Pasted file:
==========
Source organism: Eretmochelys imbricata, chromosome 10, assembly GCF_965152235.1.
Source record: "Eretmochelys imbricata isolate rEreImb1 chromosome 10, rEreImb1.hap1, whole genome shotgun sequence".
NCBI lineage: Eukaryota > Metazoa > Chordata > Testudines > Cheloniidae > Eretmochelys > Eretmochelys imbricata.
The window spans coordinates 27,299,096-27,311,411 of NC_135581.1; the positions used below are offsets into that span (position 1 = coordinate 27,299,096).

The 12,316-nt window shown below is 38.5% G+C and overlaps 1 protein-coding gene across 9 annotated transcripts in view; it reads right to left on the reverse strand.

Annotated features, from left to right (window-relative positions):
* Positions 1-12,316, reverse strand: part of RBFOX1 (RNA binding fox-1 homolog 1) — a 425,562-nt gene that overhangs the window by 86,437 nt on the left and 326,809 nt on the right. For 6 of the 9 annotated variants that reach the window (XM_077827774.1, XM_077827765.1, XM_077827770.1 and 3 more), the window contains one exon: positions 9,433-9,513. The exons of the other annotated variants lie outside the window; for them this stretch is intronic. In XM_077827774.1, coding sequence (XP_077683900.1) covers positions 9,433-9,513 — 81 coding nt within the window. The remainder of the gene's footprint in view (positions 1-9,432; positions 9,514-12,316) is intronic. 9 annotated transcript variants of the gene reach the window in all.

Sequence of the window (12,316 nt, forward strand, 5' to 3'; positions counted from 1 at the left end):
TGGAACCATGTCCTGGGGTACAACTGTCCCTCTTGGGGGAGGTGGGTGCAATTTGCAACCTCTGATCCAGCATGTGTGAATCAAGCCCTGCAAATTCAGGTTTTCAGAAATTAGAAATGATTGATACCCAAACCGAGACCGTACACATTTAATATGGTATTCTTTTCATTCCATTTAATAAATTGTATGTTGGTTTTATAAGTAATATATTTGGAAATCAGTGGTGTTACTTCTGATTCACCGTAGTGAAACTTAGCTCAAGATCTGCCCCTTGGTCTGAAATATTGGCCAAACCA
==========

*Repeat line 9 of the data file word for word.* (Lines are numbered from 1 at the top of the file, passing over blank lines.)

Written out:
TGGAACCATGTCCTGGGGTACAACTGTCCCTCTTGGGGGAGGTGGGTGCAATTTGCAACCTCTGATCCAGCATGTGTGAATCAAGCCCTGCAAATTCAGGTTTTCAGAAATTAGAAATGATTGATACCCAAACCGAGACCGTACACATTTAATATGGTATTCTTTTCATTCCATTTAATAAATTGTATGTTGGTTTTATAAGTAATATATTTGGAAATCAGTGGTGTTACTTCTGATTCACCGTAGTGAAACTTAGCTCAAGATCTGCCCCTTGGTCTGAAATATTGGCCAAACCA